davidsaintamour
davidsaintamour

People who can't figure out how to use spell-check probably shouldn't be calling other people incompetent. The fact is not all of us administer a neat office environment and can upgrade OSs without complications, or have the money to upgrade legacy apps that require an older OS. There can be any number of other reasons to keep these systems. I still maintain a win200 server, win2000 systems, and even win98 systems. Not because I want to. Because I have to. It's a money thing. Micro$oft surely knows it. So unless you've got something interesting to add to the conversation, perhaps you could just shut up.

pgit
pgit

I deal with a few such 'loss leaders,' it is a great feeling to help, and I'm never so appreciated as I am there. (and yes, plenty of good recommendations) Of course your win2k machine will run safely until the hardware winks out, if it is not connected to the internet. If such machines are, I get someone to donate an old box gathering dust somewhere and set up a smoothwall firewall. I set one up on a 486DX with 32 MB RAN and a 3 GB HD once, and there was no slowdown in net traffic. Everybody should be able to land smoothwall-capable hardware for free. Might have to spring for some network hardware, switch, cables etc. But if speed is not an issue an old hub can be had for free as well. (I got a stack of 'em) So long as the policy is no scripts eg the firefox extention and never install anything, an unsupported win box should be good to go pretty much indefinitely. I once kept an unpatched, no-antivirus/antimalware win98 machine running like new for several years behind a smoothwall. It was a laptop, the old P-II finally gave out in '05 and they upgraded to a donated P-III 900 running XP.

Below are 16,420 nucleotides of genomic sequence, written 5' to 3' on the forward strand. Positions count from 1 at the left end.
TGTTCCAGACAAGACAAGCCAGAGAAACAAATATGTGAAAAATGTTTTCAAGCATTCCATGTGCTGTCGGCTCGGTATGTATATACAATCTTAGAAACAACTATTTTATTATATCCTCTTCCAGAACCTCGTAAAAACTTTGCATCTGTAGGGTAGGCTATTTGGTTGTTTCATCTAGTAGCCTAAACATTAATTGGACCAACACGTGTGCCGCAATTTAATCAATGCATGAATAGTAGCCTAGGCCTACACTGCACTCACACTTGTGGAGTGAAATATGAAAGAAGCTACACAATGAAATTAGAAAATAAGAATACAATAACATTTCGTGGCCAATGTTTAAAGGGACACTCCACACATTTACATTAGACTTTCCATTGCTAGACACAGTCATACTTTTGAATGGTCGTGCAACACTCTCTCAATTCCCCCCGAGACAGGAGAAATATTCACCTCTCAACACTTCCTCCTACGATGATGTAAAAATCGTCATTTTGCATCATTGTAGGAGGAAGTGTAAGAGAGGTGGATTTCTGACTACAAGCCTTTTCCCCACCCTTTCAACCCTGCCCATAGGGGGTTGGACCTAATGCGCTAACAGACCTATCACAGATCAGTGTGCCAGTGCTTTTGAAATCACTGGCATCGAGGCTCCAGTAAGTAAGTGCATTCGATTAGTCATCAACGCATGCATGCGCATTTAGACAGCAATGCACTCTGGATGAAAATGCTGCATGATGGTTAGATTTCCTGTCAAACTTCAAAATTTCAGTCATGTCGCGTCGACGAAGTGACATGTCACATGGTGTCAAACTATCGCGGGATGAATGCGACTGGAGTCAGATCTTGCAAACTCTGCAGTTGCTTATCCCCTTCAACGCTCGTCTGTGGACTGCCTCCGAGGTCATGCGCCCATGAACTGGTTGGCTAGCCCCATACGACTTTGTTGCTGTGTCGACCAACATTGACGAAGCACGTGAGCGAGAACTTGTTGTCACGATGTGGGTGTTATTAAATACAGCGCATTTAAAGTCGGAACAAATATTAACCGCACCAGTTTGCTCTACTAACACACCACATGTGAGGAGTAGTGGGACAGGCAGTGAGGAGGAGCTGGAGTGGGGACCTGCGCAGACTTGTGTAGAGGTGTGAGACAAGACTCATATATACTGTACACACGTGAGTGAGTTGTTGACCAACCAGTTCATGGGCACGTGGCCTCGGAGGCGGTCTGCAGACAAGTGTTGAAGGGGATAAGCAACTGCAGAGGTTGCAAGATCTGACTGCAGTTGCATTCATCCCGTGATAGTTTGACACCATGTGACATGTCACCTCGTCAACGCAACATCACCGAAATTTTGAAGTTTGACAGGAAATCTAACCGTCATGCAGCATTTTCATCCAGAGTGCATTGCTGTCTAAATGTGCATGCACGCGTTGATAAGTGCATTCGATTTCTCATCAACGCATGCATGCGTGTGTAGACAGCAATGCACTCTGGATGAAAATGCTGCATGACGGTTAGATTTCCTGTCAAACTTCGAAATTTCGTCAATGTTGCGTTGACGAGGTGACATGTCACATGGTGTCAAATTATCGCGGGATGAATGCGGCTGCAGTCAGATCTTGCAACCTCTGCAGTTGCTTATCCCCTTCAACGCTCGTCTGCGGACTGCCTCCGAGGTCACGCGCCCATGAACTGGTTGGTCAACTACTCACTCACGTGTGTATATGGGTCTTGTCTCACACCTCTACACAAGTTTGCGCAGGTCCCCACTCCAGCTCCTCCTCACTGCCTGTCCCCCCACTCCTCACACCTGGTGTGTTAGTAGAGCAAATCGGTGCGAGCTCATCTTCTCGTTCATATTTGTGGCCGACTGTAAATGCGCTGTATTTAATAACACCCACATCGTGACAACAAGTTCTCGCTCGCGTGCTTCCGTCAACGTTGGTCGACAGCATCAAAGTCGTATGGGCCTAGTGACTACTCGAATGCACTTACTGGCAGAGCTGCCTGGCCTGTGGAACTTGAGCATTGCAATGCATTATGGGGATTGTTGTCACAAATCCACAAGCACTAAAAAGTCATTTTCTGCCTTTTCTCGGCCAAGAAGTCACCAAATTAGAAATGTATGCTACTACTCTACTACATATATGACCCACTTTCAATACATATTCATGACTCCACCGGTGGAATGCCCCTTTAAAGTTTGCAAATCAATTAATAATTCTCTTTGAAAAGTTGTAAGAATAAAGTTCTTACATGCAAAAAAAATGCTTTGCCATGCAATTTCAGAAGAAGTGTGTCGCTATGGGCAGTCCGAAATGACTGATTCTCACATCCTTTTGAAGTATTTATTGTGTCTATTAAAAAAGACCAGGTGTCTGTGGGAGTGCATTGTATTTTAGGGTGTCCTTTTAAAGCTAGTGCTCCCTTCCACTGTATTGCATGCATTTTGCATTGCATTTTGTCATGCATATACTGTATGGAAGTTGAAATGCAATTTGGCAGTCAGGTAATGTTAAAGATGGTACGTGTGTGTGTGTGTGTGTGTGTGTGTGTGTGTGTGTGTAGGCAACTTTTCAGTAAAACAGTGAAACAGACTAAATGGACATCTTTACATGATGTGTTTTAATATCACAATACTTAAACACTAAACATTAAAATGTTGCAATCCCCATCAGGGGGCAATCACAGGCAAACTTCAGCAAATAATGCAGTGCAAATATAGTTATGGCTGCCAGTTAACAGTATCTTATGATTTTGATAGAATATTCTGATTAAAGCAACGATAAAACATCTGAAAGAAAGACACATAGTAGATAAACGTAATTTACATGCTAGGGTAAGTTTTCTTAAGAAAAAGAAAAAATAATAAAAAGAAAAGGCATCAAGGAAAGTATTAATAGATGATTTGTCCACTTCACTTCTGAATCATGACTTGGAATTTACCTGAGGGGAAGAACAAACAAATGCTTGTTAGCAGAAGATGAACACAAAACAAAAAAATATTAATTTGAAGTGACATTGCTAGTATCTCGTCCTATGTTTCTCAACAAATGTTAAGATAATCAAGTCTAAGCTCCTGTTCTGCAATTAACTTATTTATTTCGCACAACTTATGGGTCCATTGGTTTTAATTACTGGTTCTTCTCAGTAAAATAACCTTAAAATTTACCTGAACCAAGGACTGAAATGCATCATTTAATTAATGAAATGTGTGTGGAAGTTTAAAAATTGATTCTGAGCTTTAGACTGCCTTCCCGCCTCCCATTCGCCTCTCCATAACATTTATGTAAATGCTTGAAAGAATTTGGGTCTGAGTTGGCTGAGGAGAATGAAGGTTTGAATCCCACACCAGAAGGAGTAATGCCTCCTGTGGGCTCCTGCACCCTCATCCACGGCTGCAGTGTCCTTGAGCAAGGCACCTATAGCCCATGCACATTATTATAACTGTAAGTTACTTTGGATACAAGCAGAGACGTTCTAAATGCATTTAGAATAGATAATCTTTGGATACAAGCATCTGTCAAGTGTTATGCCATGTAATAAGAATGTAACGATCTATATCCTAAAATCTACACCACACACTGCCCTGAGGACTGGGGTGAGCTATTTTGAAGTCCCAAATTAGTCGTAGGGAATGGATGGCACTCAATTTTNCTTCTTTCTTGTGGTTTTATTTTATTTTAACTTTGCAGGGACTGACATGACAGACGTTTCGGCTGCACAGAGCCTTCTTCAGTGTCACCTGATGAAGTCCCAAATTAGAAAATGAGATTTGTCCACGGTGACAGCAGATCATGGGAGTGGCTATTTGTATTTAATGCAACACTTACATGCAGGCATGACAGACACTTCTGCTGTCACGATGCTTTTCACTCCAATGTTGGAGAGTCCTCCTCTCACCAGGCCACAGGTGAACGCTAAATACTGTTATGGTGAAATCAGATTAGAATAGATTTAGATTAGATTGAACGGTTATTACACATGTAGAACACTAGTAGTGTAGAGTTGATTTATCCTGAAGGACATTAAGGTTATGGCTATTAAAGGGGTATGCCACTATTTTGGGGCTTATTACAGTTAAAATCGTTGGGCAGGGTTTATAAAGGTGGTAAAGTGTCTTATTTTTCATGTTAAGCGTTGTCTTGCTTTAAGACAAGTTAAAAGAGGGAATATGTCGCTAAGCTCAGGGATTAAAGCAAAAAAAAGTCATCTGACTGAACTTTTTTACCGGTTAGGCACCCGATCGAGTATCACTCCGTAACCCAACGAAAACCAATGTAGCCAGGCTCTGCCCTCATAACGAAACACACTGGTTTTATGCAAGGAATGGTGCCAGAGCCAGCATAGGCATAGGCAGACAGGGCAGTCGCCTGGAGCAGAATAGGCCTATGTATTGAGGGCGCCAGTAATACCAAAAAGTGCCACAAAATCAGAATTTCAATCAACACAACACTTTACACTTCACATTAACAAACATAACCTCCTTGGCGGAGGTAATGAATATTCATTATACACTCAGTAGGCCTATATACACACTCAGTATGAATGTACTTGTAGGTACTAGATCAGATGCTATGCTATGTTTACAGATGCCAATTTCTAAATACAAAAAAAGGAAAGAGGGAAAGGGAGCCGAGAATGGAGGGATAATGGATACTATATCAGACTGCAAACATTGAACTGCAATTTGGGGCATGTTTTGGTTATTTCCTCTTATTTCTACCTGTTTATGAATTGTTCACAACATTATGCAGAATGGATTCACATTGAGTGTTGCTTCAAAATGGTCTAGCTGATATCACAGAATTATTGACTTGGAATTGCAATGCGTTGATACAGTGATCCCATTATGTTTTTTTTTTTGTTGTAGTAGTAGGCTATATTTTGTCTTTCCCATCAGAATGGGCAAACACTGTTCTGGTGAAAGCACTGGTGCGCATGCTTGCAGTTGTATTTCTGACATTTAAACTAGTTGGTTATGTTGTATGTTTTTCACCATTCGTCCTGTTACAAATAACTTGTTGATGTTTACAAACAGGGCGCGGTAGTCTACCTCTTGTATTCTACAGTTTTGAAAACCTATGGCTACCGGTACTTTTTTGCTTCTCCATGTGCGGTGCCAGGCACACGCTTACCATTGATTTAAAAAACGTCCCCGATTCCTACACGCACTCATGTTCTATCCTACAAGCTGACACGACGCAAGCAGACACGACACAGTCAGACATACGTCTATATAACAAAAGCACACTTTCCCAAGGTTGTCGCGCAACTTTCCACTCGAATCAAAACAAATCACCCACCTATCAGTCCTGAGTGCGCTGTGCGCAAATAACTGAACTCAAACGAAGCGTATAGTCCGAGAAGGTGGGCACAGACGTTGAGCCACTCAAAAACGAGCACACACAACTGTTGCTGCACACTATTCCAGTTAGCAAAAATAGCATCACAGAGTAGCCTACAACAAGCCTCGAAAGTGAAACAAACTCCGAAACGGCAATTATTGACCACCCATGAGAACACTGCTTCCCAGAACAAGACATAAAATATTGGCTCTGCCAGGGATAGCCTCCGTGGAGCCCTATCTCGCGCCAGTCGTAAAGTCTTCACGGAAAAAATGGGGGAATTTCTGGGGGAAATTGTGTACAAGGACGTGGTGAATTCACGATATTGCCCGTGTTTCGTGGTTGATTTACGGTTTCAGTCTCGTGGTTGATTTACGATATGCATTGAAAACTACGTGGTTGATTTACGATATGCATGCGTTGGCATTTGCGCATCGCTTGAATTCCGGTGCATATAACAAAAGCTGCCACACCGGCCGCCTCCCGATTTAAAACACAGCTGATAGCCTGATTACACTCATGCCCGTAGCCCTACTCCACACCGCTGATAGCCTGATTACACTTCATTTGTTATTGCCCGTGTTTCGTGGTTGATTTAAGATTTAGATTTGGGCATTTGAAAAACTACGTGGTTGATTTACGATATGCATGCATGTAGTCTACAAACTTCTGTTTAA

Mad Mole
Mad Mole

Other project priorities have meant we've still got two critical servers left to virtualise followed by a gradual functional migration to 2k8. It'll be a shame to see 2k go but we'll still have one VM running it as the software is yet to be 2k8 certified. For me 2k has a level of simplicity that makes it a pleasure to use. Time will tell if 2k8 generates the same levels of affection.

b4real
b4real

Hope the upgrade goes well!

dlovep
dlovep